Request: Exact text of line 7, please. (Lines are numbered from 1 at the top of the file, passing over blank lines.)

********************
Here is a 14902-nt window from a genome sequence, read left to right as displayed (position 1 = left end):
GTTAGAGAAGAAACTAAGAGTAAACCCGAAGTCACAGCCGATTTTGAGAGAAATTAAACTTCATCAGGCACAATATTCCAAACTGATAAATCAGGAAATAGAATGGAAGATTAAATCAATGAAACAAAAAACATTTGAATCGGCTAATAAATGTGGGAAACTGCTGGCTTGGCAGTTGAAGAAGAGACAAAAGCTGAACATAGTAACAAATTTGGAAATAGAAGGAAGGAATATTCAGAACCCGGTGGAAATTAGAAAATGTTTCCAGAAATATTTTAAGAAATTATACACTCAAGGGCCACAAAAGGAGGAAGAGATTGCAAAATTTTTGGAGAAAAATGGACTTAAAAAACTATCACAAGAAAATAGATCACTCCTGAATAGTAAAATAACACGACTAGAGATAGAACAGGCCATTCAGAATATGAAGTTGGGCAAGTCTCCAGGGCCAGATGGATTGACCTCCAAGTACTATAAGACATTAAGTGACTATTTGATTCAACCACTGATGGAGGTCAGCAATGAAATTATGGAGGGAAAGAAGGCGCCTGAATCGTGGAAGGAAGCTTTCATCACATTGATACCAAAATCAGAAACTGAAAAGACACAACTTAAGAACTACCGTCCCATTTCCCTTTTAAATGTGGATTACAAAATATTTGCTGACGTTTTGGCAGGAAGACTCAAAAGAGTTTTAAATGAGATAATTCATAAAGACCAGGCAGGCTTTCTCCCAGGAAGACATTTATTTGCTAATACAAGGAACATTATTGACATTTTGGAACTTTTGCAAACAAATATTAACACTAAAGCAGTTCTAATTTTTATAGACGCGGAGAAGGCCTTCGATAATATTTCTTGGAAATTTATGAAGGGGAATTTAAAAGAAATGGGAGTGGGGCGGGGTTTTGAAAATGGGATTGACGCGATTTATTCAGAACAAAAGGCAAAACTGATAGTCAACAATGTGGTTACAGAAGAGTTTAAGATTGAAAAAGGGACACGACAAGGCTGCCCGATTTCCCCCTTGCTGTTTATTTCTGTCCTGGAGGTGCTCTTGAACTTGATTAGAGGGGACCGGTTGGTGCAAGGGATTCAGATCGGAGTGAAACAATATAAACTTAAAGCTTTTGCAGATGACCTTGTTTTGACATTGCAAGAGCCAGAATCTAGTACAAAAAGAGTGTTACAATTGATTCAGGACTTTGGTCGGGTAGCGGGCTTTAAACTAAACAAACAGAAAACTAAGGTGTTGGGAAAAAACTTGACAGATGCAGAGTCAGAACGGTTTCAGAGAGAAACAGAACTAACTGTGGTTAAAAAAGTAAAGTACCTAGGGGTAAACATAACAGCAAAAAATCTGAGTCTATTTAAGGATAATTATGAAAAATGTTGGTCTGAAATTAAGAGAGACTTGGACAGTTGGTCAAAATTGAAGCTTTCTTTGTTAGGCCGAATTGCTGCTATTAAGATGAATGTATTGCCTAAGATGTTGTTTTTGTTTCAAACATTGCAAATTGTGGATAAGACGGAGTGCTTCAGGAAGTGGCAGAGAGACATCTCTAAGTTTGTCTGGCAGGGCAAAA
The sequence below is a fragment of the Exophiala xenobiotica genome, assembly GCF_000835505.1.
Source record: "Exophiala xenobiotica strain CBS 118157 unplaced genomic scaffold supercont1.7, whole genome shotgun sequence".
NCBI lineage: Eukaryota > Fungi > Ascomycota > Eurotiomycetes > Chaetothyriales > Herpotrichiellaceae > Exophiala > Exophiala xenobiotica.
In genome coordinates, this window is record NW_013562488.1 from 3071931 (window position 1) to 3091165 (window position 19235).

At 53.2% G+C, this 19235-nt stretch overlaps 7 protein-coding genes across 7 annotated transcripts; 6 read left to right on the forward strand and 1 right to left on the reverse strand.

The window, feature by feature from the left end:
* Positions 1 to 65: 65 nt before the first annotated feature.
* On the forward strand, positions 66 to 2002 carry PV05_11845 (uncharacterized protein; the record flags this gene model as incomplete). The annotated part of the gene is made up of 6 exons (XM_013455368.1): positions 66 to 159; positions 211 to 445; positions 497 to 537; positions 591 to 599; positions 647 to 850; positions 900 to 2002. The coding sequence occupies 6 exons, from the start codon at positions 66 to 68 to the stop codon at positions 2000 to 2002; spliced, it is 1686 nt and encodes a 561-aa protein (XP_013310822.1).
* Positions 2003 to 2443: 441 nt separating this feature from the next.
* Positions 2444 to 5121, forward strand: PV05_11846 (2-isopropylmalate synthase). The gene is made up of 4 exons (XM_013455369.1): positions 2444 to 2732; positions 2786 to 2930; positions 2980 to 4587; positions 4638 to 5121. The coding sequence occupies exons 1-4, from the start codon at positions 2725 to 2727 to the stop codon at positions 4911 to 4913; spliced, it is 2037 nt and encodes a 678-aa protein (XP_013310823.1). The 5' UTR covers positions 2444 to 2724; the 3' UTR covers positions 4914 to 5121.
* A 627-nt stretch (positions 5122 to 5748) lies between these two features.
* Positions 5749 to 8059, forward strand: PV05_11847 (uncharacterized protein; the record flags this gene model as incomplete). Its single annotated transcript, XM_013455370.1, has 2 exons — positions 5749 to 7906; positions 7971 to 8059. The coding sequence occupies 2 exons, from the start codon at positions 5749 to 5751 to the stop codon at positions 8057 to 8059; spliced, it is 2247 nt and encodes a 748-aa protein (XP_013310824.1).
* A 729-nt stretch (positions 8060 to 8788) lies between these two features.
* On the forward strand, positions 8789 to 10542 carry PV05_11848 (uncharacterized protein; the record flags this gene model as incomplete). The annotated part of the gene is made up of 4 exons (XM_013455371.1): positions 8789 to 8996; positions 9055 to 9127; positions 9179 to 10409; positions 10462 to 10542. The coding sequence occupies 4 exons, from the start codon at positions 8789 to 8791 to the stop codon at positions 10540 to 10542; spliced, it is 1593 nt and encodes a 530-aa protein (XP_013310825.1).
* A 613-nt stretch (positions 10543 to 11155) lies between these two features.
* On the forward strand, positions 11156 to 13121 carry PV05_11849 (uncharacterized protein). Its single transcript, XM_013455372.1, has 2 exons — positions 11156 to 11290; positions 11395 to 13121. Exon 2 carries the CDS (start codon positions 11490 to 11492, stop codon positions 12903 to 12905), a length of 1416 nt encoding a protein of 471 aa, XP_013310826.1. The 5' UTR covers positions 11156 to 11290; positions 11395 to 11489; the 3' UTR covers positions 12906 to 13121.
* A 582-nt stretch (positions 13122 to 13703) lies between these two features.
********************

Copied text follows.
At 53.2% G+C, this 19235-nt stretch overlaps 7 protein-coding genes across 7 annotated transcripts; 6 read left to right on the forward strand and 1 right to left on the reverse strand.